HOLLY: [opening the door]
"Fred, darling. I'm so glad you could come."
FRED: [entering the apartment and handing her a slim book]
"I brought you a house present. Something for the bookcase"
"Oh, you're sweet."
[Taking the book, she places it upright on a bare shelf and pauses to admire it]
"Doesn't that look nice?
Give me a cigarette O.J."
__________________________________Not that I'm the sort of person to endlessly quote from old movies...Ok, yes I am.
When I see a book like Francesco Colonna's Hypnerotomachia Poliphili, posed in a living such as mine (above). I think about the preceding exchange from the movie Breakfast at Tiffany's. I've seen the 1999 English translation of this impenetrable 1499 work casually displayed on many a higher-toned coffee table than mine over the years, always as if the owner had just sat it down to answer the door.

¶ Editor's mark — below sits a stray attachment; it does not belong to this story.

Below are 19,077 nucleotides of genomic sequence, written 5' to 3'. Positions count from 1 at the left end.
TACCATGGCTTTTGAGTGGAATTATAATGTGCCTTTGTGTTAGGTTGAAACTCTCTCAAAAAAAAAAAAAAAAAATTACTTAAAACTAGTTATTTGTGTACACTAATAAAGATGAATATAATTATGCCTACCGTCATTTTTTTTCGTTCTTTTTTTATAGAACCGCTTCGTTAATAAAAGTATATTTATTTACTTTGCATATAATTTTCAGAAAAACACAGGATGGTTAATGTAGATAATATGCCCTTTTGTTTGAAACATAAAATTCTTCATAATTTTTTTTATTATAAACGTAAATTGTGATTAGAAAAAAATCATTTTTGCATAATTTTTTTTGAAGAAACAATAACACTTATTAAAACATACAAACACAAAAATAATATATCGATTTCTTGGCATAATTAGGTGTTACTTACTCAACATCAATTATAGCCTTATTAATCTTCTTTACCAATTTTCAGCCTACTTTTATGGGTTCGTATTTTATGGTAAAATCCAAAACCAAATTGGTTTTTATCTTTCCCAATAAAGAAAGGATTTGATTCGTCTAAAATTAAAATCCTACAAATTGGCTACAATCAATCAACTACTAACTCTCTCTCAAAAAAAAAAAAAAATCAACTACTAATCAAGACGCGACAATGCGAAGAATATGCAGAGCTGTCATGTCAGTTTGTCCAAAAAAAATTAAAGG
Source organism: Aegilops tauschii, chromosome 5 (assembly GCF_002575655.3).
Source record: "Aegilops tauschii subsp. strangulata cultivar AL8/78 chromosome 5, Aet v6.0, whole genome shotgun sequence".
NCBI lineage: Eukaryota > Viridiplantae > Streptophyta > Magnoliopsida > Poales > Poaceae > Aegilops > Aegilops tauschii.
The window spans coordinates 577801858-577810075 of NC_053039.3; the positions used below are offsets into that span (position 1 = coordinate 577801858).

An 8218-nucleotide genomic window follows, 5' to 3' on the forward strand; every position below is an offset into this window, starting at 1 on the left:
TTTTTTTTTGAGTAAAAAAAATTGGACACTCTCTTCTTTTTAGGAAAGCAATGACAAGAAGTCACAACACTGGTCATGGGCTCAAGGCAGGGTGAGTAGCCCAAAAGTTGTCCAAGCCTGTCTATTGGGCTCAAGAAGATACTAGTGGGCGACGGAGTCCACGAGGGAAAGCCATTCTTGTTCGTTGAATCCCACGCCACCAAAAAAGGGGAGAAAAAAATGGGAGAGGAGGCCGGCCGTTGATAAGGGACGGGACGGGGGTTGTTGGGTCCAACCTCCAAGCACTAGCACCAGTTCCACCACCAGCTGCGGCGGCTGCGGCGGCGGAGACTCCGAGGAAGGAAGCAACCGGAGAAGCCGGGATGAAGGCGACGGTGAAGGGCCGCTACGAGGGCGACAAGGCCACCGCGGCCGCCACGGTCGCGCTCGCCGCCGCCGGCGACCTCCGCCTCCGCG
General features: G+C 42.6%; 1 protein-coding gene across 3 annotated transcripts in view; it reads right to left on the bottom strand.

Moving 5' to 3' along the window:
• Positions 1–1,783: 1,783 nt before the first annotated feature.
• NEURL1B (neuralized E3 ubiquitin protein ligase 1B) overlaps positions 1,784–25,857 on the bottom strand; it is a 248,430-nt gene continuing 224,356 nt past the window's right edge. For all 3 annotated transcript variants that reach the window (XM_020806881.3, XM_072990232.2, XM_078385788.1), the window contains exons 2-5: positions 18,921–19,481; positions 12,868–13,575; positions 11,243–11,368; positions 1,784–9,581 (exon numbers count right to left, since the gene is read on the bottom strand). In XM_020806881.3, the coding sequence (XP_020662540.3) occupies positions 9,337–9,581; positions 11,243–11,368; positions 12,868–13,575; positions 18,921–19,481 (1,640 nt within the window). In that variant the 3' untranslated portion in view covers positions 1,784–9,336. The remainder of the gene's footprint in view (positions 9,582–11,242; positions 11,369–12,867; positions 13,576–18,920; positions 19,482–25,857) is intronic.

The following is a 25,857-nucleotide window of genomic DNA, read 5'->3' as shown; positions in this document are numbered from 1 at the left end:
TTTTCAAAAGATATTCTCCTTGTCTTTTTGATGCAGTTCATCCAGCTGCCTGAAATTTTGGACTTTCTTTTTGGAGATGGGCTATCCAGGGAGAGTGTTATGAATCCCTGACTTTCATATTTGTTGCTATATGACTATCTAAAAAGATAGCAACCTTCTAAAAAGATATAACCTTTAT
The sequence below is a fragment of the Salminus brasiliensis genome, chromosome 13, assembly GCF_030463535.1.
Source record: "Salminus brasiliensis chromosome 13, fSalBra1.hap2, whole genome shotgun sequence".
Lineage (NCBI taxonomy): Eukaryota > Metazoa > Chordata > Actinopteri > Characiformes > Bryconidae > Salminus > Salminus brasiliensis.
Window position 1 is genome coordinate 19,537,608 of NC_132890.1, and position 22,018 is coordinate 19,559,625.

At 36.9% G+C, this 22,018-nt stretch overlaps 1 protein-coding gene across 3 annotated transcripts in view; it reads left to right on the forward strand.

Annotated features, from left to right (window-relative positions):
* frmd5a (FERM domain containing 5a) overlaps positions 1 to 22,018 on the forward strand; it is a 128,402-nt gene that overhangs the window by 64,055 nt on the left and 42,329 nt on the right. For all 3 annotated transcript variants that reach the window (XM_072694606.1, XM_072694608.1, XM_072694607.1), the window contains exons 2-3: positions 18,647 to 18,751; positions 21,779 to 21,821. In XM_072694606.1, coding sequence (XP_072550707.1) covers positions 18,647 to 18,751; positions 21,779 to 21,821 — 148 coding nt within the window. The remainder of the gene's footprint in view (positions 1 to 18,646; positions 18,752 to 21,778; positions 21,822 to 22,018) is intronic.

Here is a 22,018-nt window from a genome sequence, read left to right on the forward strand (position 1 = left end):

But does anyone actually read it?
For most, the book is appreciated for its fantastical woodcuts and unusual typesetting instead of its convoluted allegorical story line (the title is roughly translated as "Poliphili's Dream of Love and Strife"). Most importantly for gardeners, the eroticism and dreamlike imagery in the book is said by scholars to have influenced the design and decoration of Renaissance gardens such as Bomarzo and Villa d'Este.